Can you select your Mayo surgeon?

Posted by larrycurlymo @larrycurlymo, Feb 19 3:33pm

Diagnosed Gleason 6 in 2022 by local urologist. Got a second opinion at Mayo Rochester. Both urologists concurred, and advised that active surveillance was best step. Fast forward to today. Recent MRI showed lesion growth and PSA has risen. Might be facing surgery. I liked the Mayo urologist, but he is young. If I need a RALP, can I request a more experienced surgeon? Can I request one by name? Thank you.

Interested in more discussions like this? Go to the Prostate Cancer Support Group.

Many young new surgeons are skilled with the new technology. But...older more experienced surgeons have a proven record. How you feel about them makes a difference. The surgeon will be your friend for life. Do you like the person? How is the staff? You may spend more time with staff then the surgeon. How long does it take to get a follow up visit? Good luck. Follow up is very important.

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I researched several at Mayo and if and when I need it I will definitely use Ram Pathak in Jacksonville FL - robotic surgeon - nerve sparing procedure - they also have courtyard Marriott hotel on Mayo campus in Jax - good luck brotha

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Definitely, you can choose your surgeon. Just as important as picking a center of excellence, you need to do your homework on the surgeons and pick the best possible surgeon at the center of excellence you chose. You will need to do your own investigation, just asking Mayo for a their best surgeon does not work - You will get the "all of our surgeons are great" response. For me, I wanted someone that has performed thousands of robotic assisted radical prostatectomies I did not want a surgeon that spends most of his/her time teaching, leading departments, writing books, "jack of all trades" surgeon, etc... I wanted to surgeon that has the most successful experience performing RPs. This also allows for good decision making during the surgery, if complications arise. I went with Mayo-Rochester and chose Dr. Igor Frank. He is an amazing surgeon and also a wonder human being. I did not prioritize bed side manner, but Dr. Frank is excellent in this area.

Best of luck with your journey and I pray all works out well for you!

Jim

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@leedawg

I researched several at Mayo and if and when I need it I will definitely use Ram Pathak in Jacksonville FL - robotic surgeon - nerve sparing procedure - they also have courtyard Marriott hotel on Mayo campus in Jax - good luck brotha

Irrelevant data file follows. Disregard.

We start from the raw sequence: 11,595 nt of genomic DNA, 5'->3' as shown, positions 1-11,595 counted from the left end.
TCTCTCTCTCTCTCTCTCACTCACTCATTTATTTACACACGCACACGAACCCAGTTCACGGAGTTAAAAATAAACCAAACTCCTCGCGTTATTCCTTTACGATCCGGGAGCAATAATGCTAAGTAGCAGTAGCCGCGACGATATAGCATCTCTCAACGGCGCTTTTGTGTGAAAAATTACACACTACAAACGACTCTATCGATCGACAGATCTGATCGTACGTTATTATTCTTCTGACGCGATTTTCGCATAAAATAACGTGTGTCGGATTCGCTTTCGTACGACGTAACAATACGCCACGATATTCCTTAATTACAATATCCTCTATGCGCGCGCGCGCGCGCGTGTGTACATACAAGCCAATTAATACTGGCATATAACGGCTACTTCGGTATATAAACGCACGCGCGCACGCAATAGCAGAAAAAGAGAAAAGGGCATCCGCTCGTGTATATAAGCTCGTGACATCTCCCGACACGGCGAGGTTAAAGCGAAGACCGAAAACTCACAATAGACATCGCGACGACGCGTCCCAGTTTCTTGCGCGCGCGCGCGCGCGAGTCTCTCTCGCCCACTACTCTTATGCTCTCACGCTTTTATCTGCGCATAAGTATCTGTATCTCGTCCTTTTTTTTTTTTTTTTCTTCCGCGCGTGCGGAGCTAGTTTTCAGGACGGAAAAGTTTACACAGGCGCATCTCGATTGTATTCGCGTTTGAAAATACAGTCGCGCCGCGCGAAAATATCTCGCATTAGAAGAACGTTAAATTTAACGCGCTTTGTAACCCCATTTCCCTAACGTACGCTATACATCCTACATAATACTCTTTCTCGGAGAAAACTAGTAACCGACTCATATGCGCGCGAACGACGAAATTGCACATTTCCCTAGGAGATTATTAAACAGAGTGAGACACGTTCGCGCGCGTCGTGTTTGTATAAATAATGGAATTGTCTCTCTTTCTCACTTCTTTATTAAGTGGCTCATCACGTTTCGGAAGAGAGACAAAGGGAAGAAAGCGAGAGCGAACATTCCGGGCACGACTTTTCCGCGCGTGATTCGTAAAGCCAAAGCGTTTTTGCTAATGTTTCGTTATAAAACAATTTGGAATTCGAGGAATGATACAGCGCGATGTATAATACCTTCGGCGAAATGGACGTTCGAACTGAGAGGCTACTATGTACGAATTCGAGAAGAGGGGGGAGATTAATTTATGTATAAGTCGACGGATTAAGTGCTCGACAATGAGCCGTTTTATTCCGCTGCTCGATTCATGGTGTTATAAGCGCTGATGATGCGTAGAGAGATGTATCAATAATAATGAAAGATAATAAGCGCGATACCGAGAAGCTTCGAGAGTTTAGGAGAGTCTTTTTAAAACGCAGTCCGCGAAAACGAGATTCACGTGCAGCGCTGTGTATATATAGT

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Wise choice. He performed my RALP in Sept 2023.

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Follow-up questions: We live about 5 hours from Rochester by car. Concerned that if there is a complication after surgery, we will be far from Mayo. Did any of you have surgery at Mayo but received follow-up care with your local urologist? How did that work? Did the local urologist show any signs of displeasure that you did not have him/her perform your surgery? Who did your catheter removal and routine PSA tests? Thanks very much.

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By all means you may choose your own surgeon at Mayo! I am fortunate to live within an hour of Mayo Rochester, so I already had the first step completed: finding a center of excellence.

I wasn’t satisfied with the urology oncologist I was assigned to; after two consultations, before and after the biopsy, I just wasn’t sure if he had the personality that jibed well with mine.

You mentioned that you have seen urologists. Have you fully investigated radiation options as well? I was a Gleason 3+4=7 ( but with a high risk Decipher score of .8) and could choose any treatment from the amazing technological smorgasbord available to us these days. That was great, but so many available choices also made it a more difficult and time-consuming decision. : )

My wife and I watched countless videos and read several books and articles about prostate cancer and recovery. We looked for reputable sources, such as Dr. Scholz @PCRI, info from the prostate cancer foundation (PCF), the latest (5th) Edition of Dr. Patrick Walsh‘s Guide to Surviving Prostate Cancer. Also, we read many reputable journal articles about prostate cancer and relatively recent high-quality studies. Zerocancer.org had good info… Et cetera.

It’s very important to take the time to fully investigate your options before committing. And finding a doctor who has performed a very large number of the kind of treatment procedures of the kind you are looking for.